People are getting hurt…

People are getting hurt…

Cannabis has been king in this rural area of northern California. But as prices plummet, communities and business owners are hurting, with no clear solutions in sight. Many blame Proposition 64 for undermining small growers.

This is another very important reason why it is necessary to support a second dispensary in Sonoma, and for that matter, in every jurisdiction across the entire state that is seriously under-served or not served at all.

It’s difficult to understand why some would rather support selfishness, slander and greed, than recognize what “for the greater good” really means. Do not tell us it’s “just politics”. It is not…

“Give Compassion: Every day the average person fights epic battles never told, just to survive.”
– Ken Poirot

Sonoma and Local Control: Strengthens illicit market, keeps prices high

Sonoma and Local Control: Strengthens illicit market, keeps prices high

“The second fatal flaw is local control, or the requirement that cannabis businesses receive permits from both the local jurisdiction and the state. That sounds reasonable. But in practice, it’s led to cannabis retail bans in much of the state.

By allowing municipalities to opt-out of legalization, the state has essentially ceded two-thirds of the market to criminals.
Cannabis is one of California’s great heritage industries, along with wine, technology and entertainment – industries we’ve nurtured and fostered with supportive legislation and regulation.
By right, we should have a robust cannabis market that’s poised to dominate in a post-legalization world. But achieving that will require immediate changes to ensure legal cannabis is more accessible and less expensive for consumers.”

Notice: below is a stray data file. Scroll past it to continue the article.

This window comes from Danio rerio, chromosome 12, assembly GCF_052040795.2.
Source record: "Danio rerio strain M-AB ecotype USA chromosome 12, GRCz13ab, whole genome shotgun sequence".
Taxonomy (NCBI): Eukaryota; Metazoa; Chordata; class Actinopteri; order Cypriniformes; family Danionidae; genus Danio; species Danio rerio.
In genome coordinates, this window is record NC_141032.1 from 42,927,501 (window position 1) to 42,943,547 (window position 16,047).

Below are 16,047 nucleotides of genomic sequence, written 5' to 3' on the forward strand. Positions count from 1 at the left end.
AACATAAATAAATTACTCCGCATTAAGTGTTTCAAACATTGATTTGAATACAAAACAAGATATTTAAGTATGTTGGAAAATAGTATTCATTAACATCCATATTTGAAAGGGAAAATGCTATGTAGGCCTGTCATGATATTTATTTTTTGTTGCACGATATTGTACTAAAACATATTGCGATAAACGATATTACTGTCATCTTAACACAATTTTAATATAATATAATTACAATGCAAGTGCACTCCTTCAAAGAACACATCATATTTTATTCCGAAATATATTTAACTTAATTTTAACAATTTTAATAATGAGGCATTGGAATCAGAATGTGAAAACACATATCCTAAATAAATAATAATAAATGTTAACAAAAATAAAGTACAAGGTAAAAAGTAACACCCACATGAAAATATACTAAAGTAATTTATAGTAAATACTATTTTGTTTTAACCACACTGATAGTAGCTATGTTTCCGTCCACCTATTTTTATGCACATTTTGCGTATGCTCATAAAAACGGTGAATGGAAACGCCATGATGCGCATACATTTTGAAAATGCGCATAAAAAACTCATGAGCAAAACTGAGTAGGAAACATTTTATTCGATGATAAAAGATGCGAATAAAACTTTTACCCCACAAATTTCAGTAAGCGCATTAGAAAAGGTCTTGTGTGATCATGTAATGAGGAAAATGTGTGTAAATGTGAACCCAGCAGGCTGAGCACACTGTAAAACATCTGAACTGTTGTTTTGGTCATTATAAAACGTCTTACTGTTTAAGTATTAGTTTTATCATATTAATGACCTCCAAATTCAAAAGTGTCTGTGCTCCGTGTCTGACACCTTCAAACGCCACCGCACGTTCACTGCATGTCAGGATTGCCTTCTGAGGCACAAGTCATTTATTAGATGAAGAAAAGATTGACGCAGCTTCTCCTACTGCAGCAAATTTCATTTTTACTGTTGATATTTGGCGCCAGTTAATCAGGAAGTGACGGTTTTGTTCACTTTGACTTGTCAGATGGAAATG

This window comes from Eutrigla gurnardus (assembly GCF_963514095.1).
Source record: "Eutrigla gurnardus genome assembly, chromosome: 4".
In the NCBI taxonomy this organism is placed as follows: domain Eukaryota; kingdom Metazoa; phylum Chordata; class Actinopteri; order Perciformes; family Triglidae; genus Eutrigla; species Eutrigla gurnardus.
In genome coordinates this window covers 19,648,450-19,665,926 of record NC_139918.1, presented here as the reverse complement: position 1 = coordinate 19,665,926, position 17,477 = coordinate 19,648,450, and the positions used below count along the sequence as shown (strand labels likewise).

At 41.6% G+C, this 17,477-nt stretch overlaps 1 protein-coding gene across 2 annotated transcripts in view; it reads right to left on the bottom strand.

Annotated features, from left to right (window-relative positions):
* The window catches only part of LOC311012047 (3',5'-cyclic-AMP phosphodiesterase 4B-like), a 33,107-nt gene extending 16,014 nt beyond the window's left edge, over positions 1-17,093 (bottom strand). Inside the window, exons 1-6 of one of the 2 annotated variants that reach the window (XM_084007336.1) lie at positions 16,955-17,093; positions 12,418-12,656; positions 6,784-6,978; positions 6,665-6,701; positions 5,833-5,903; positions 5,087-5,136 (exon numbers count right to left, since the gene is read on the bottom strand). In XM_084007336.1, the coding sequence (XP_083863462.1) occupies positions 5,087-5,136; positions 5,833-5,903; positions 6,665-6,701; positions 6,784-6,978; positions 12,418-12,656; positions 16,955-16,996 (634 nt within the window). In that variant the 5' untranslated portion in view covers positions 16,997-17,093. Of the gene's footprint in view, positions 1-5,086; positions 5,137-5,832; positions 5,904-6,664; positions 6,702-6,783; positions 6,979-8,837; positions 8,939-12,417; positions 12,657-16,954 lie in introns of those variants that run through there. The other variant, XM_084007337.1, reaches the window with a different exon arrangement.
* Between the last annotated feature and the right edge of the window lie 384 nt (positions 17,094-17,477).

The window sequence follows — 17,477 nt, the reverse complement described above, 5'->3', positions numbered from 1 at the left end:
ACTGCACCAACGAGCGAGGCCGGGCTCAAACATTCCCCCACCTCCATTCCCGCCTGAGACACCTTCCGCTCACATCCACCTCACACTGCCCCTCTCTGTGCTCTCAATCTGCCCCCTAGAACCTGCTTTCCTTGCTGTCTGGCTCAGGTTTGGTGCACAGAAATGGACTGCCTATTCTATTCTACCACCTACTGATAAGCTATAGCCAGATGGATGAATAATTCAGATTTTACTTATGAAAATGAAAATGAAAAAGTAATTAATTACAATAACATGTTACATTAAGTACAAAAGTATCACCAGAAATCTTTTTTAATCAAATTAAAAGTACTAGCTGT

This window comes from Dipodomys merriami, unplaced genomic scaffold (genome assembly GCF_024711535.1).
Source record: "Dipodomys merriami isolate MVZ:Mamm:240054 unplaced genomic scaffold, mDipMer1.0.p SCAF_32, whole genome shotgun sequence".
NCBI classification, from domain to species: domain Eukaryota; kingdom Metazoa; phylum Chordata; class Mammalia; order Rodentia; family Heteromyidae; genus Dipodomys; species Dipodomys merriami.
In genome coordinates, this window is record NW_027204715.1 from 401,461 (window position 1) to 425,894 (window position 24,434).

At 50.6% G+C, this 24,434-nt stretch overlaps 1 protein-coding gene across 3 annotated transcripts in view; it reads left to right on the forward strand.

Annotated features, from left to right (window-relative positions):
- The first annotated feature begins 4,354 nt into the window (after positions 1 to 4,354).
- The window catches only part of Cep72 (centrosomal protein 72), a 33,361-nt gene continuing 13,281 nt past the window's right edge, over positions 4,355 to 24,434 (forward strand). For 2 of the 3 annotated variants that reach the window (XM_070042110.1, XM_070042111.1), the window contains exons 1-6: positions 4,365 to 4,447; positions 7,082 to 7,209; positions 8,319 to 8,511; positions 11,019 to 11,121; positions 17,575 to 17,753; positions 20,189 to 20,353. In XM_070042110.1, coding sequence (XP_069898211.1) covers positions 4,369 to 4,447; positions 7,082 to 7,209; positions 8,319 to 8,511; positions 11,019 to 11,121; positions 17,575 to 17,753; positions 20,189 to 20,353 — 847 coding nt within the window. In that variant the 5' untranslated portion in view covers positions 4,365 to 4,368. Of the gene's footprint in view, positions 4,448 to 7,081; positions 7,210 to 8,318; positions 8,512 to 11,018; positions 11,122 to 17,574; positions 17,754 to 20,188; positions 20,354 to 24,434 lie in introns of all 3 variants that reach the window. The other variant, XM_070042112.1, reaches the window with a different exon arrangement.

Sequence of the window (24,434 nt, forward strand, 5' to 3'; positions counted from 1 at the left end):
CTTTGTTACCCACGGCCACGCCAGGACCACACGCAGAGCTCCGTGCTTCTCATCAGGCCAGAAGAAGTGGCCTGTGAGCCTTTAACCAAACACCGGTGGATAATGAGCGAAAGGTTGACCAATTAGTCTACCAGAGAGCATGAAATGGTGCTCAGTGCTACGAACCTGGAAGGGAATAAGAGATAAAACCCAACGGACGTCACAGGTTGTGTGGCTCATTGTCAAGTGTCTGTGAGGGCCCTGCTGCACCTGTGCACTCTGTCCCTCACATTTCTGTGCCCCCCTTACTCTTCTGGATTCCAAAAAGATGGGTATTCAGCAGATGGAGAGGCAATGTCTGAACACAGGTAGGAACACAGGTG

Not only is Sonoma city government supporting protectionism, so are many in the local industry, who talk a good game, but when it comes to standing up for what’s right, choose to remain silent.


Healdsburg will host two retail dispensaries.

Healdsburg will host two retail dispensaries.

In protecting a city-sponsored monopoly, Sonoma refuses to begin the process for its second dispensary.
Healdsburg and Sonoma each have a population of 11,000.

Their “Greater Trade Areas” both account for populations of 40,000-50,000.
The nearest dispensaries outside of the city limits of both are comparable in time+distance.
Both Healdsburg and Sonoma contracted with HdL. HdL advised the city of Sonoma that it could likely support two dispensaries.

Why would a city council choose to ignore the expert opinion of its own consultant and reduce by half the additional options a second dispensary would provide its constituents?

“multistep process that nonetheless is expected to attract 10 or more applicants.”
I’m not sure on what info Healdsburg bases its expectations, perhaps from HdL, the consultant Sonoma employed, but if Healdsburg expects 10 applicants, you can expect much the same in Sonoma. There should be no shortage of interested parties.